Study abroad has become a staple of the college experience, with England, Italy, Spain, France and Australia being some of the most popular destinations for U.S. students. But what if you want to study off the beaten path? Pick one of these cities, and you're sure to get a less-than-typical study abroad experience.
1. McMurdo Station, Antarctica
Although there are currently no study abroad programs in space, Antarctica's programs come pretty close. Biology students can stay at the McMurdo Station, a U.S. run station on Ross Island. Topics of study include global warming and climate. If you choose to go, remember this one fact about one of the world's most remote regions: in Antarctica, no one can hear you scream.
2. Bamako, Mali
If helping a country with some of the lowest health and development indicators and one of the highest infant mortality rates in the world sounds like your kind of thing, then you might be interested in Mali. SIT Study Abroad offers a "Health, Gender, and Community Empowerment" program that delivers students to the capital city, Bamako. You might want to brush up on your Bambara before you go, though French is the country's official language. [Image via Wikimedia Commons user Guaka]
3. Irkutsk, Russia
When I was little, I played a lot of Risk. In addition to learning about military strategy, I learned where Irkutsk is. It's in Russia. Siberia, to be exact. Siberia as in frozen, hostile, let's-send-prisoners-of-war-there Siberia. If you're interested in Siberian tigers, vodka, and Russians, Irkutsk might be the place for you. More officially, study abroad programs in Irkutsk specialize in Russian history and industrialization. Be sure to pick up one of those furry hats, though, as winter temperatures are regularly in the negatives.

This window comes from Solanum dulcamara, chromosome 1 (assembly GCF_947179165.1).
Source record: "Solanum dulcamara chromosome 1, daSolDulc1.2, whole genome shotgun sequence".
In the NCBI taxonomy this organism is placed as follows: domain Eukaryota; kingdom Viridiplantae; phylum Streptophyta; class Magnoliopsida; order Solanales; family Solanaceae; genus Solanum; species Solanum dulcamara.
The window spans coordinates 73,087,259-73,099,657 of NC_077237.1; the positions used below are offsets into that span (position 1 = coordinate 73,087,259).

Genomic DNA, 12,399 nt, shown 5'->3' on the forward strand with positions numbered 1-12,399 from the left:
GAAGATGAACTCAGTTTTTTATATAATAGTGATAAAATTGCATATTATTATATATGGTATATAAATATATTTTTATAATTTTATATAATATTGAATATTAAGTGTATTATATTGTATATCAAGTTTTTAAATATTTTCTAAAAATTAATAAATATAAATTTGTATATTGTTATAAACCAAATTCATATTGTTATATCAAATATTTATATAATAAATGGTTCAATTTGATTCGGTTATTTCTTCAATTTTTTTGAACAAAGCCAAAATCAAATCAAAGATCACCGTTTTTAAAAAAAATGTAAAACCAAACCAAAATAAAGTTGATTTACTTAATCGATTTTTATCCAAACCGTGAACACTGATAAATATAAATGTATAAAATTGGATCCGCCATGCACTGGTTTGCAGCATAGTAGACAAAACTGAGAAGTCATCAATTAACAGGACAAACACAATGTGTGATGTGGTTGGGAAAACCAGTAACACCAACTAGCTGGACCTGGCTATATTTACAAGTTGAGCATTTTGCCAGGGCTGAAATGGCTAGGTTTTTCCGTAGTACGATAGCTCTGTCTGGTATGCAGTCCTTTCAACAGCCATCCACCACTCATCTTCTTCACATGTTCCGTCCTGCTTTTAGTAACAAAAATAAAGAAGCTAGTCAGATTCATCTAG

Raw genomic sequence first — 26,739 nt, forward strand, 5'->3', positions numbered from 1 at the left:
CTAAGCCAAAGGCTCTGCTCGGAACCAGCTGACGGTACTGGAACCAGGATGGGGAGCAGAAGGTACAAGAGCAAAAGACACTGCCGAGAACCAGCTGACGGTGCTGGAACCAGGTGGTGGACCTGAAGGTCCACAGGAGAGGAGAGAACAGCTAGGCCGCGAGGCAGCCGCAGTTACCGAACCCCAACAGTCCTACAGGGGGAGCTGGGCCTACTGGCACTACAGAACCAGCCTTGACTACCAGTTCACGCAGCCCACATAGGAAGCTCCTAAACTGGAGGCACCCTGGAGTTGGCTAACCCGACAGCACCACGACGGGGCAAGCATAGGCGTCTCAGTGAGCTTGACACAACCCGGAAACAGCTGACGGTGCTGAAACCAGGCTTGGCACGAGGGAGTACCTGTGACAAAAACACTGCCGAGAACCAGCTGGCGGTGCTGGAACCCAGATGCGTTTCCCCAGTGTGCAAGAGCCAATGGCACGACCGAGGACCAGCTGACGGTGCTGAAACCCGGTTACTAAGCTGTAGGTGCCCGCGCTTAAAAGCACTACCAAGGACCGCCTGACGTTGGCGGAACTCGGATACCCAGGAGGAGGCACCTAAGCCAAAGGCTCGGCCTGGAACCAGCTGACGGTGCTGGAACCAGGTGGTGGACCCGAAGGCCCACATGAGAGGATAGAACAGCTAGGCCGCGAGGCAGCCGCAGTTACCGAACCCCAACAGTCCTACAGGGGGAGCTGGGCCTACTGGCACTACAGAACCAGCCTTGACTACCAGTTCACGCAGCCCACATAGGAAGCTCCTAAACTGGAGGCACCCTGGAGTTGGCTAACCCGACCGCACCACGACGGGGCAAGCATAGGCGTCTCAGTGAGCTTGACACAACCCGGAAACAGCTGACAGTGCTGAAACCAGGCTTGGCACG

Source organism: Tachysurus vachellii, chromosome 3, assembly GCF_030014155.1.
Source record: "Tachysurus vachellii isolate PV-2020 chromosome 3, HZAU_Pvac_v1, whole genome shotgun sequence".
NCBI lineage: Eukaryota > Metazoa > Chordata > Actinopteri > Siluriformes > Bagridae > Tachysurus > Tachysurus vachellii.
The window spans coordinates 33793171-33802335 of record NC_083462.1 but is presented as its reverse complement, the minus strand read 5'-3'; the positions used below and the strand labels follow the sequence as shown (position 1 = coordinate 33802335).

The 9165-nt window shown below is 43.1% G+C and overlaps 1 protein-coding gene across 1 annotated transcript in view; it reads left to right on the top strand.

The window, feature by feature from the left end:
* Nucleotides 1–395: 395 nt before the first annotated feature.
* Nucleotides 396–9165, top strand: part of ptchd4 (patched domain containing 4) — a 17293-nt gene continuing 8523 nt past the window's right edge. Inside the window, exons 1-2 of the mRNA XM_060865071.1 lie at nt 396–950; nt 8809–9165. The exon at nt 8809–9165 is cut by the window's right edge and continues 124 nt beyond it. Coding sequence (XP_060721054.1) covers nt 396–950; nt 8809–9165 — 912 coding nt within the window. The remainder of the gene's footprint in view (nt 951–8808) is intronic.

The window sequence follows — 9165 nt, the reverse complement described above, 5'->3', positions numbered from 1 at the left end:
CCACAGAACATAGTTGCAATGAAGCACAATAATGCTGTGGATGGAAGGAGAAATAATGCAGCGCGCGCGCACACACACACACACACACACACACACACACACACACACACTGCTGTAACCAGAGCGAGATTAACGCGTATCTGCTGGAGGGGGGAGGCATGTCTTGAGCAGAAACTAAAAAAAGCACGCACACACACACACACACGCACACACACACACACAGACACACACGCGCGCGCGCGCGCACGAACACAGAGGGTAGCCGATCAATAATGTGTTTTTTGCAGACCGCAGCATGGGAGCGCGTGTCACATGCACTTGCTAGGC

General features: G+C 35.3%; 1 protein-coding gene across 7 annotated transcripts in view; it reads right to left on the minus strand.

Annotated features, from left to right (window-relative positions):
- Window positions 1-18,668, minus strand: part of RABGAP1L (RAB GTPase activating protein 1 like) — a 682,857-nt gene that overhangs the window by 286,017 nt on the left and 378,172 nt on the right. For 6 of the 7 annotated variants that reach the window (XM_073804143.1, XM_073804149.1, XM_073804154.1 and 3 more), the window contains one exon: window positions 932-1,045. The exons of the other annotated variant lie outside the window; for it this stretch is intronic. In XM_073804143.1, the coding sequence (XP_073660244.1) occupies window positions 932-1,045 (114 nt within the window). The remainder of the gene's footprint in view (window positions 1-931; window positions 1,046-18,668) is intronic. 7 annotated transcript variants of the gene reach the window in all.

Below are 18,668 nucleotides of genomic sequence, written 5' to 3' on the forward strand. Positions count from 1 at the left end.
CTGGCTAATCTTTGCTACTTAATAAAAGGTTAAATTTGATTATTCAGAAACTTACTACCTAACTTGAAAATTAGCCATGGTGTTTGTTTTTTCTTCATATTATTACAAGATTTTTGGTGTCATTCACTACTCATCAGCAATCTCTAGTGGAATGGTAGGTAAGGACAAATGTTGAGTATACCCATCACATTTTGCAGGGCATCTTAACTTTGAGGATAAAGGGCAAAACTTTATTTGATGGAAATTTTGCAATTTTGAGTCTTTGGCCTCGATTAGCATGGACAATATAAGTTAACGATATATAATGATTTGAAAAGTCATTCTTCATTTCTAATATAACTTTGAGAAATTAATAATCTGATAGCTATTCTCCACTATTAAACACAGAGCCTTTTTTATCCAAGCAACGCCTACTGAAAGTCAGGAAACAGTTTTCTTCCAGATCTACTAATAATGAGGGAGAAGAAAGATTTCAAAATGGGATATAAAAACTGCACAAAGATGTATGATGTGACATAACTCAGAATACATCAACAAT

4. Saint-Louis, Senegal
You could go to France to learn French. Or you could go to Senegal. Although no one really knows where the name Senegal comes from, the country isn't too hard to find. Located on the Western end of Africa, Senegal is known for its distinct musical heritage. Although Australia is a much more popular destination, Senegal is similarly focused on enjoying the moment and forgetting life's worries. Essentially, then, Senegal is like a French African Australia with fewer kangaroos where the cultural instrument is the tama instead of the didgeridoo.
5. Malé, The Maldives
In addition to having the coolest flag in the world, the Maldives is also the lowest country in the world. Since the '70s, the invention of the picture-a-day calendar showcasing the country has caused a substantial increase in tourism (well, that and the country's push for tourism). In 1972, there were two resorts on the 26 atolls that make up the country. In 2007, there were 92 resorts. Marine life, crystal clear water, and blue skies make the Maldives popular for both tourists and biology students alike.[Image via Wikimedia Commons user Shahee Ilyas]
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Did you study abroad? If you could go back and design your own program, where would you go, and what would you study?